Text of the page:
Brienne (Gwendoline Christie) and Podrick (Daniel Portman) are stuck on the road and miserable. Brienne is miserable because Arya Stark (Maisie Williams) refused to be rescued, and Podrick is miserable because Brienne is taking her misery out on him.

At the Wall, Stannis Baratheon (Stephen Dillane) says he’ll spare Wildling leader Mance Rayder (Ciarian Hinds) if Mance will “bend the knee” and tell his followers to fight for Stannis. Jon Snow (Kit Harington) tries to persuade Mance to save himself and his people, but Mance refuses, even at the cost of being burned at the stake. Melisandre (Carice van Houten) takes the execution as an opportunity to make a political/religious statement on the fate of those who don’t accept her God, and accept Stannis as king. As Mance burns, Jon ends his suffering by shooting him through the heart with an arrow.

“The Wars to Come” is almost demure, at least by GAME OF THRONES standards. There’s some sex, a slashed throat and of course Mance’s death, but mostly the episode is about making sure we know where everyone is, physically, emotionally, psychologically and politically.

Since all of the characters run from intriguing to fascinating, it’s no hardship to sit down with any of them. Tyrion and Varys are arguably the best pair on view – not only do Dinklage and Hill play off one another brilliantly, but they get splendid dialogue. When Varys praises Tyrion’s compassion, Tyrion reminds the other man that Tyrion killed his lover and shot his own father Tywin with a crossbow. Varys responds in a serene tone, “I never said you were perfect.”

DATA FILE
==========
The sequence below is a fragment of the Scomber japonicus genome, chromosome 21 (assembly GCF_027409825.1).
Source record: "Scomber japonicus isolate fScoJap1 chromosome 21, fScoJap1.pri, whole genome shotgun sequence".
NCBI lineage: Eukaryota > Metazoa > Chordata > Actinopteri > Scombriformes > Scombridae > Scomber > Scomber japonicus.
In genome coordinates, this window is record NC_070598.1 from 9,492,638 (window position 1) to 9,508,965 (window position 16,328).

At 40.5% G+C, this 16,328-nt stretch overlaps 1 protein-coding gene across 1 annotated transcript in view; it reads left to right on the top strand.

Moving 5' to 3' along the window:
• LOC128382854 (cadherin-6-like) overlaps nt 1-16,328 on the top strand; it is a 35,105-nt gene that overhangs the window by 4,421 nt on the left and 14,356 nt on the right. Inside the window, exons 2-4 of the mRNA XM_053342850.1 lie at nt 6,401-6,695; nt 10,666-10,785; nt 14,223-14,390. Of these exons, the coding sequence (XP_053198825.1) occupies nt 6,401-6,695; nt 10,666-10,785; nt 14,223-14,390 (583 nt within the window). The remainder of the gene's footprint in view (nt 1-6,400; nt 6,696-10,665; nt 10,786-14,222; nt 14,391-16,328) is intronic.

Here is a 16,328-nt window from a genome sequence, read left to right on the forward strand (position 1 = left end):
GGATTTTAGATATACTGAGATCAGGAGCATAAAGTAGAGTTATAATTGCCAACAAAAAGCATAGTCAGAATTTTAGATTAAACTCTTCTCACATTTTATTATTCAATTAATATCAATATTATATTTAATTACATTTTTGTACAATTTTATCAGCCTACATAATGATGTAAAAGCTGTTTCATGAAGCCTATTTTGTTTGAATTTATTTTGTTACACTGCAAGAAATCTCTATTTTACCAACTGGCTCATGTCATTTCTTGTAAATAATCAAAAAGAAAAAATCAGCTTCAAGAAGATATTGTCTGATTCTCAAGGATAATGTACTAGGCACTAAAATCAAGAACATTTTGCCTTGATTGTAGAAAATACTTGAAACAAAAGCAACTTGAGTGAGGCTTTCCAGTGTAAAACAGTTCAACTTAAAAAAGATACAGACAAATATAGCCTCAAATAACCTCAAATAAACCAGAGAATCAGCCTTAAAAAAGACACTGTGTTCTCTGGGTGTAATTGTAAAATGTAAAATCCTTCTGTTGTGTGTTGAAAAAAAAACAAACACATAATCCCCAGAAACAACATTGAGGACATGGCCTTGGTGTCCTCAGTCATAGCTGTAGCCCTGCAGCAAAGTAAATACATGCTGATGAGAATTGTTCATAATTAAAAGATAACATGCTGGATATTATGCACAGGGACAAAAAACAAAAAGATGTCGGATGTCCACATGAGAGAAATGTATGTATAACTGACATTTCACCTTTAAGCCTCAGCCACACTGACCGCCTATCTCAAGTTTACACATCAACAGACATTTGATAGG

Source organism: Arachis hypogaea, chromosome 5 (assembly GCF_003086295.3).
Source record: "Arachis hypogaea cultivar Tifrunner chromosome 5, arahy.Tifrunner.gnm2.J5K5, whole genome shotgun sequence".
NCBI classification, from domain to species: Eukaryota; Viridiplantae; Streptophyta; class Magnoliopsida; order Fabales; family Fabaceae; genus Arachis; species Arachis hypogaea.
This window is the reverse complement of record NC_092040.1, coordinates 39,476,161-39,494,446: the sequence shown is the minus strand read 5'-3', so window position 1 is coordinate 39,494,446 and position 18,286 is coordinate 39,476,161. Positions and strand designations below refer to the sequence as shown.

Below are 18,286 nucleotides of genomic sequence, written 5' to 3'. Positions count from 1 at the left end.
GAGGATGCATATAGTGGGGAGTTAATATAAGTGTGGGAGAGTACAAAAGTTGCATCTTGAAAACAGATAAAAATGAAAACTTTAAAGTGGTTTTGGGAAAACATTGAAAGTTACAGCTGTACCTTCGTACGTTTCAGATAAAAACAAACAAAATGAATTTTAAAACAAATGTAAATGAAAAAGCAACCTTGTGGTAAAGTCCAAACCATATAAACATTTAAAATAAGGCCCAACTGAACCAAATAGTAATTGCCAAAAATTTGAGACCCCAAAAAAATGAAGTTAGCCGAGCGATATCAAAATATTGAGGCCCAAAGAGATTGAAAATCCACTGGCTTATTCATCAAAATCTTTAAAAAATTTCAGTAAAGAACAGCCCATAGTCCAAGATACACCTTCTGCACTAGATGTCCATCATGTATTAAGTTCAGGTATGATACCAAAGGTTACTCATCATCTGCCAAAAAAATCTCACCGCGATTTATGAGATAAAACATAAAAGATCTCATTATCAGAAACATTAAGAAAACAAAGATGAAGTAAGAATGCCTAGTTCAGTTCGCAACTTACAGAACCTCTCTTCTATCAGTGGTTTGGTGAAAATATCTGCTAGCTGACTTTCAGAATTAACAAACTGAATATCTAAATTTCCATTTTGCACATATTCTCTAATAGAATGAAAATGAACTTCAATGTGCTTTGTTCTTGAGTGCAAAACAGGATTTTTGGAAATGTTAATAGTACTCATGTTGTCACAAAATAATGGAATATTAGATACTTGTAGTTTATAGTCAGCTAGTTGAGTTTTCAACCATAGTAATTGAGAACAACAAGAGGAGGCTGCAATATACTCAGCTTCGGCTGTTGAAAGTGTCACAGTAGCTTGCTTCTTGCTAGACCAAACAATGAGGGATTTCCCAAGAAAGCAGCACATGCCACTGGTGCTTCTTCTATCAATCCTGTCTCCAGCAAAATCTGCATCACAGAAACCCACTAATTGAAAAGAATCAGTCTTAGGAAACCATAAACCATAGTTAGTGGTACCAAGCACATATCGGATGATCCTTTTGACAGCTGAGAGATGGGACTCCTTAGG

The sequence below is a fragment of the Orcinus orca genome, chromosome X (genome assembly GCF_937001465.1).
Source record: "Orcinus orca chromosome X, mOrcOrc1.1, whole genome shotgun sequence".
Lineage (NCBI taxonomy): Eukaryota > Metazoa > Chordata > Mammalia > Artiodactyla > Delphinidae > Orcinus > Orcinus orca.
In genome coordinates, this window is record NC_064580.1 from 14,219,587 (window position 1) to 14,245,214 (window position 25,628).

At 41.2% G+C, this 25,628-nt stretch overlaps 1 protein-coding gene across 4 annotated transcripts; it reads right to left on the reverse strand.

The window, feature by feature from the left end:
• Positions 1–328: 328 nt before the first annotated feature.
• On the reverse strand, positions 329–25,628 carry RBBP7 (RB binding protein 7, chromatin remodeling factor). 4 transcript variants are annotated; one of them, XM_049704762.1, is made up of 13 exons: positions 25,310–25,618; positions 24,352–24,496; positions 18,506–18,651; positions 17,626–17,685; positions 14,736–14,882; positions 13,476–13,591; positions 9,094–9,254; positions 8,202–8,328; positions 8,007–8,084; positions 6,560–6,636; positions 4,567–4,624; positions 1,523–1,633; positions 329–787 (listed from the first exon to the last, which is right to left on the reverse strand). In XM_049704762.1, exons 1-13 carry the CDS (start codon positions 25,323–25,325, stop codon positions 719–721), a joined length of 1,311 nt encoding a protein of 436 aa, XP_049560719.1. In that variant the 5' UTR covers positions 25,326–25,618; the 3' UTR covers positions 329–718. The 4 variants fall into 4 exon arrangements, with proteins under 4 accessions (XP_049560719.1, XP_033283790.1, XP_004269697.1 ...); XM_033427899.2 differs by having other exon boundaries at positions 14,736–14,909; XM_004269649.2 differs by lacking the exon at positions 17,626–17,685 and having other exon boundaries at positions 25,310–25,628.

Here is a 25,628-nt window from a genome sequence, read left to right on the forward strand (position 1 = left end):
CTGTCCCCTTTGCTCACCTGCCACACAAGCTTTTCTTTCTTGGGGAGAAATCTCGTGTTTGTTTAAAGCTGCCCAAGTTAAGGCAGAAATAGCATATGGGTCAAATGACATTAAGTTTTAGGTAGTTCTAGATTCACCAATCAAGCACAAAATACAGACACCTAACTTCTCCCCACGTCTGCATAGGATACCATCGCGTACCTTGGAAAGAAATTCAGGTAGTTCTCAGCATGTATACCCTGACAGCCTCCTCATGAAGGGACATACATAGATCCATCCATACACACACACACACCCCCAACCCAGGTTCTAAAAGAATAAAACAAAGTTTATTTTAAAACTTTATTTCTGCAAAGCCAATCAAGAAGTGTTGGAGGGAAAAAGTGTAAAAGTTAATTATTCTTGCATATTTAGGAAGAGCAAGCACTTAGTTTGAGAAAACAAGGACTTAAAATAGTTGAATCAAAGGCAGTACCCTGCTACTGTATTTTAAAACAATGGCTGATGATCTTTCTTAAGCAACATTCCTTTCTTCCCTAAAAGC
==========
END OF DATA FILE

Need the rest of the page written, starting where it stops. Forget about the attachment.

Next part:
We feel terrible for both Daenerys and her dragons, a situation that surely cannot hold. We also wonder what the heck is going to happen once it alters and what, if anything, Daenerys can do to forestall rebellion by a free but restless populace.

It’s rather amazing to see how, no matter how many pieces are removed from the playing board, King’s Landing remains a hotbed of riveting conspiracy. Cersei all by herself seems liable to explode in any direction, with Headey giving her such roiling fury that she seems dangerous even when perfectly still.

The one quibble here is the Brienne/Podrick sequence. We care greatly about the characters and the actors are terrific, but it might have been better to save them until they had a bit more to do.

Overall, “The Wars to Come” seems a sign of great things to come, and it’s a worthy entity unto itself.

Related: TV Review: GAME OF THRONES – Season 4 – “The Children”  – Season Finale

Related: TV Review: GAME OF THRONES – Season 4 – “The Watchers on the Wall”

Related: TV Review: GAME OF THRONES – Season 4 – “The Mountain and the Viper”

Related: TV Review: GAME OF THRONES – Season 4 – “Mockingbird”

Related: TV Review: GAME OF THRONES – Season 4 – “The Laws of Gods and Men”

Related: TV Review: GAME OF THRONES – Season 4 – “First of His Name”

Related: TV Review: GAME OF THRONES – Season 4 – “Oathkeeper”

Related: TV Review: GAME OF THRONES – Season 4 – “Breaker of Chains”

Related: TV Review: GAME OF THRONES – Season 4 – “The Lion and the Rose”

Related: TV Review: GAME OF THRONES – Season 4 – “Two Swords” – SEASON PREMIERE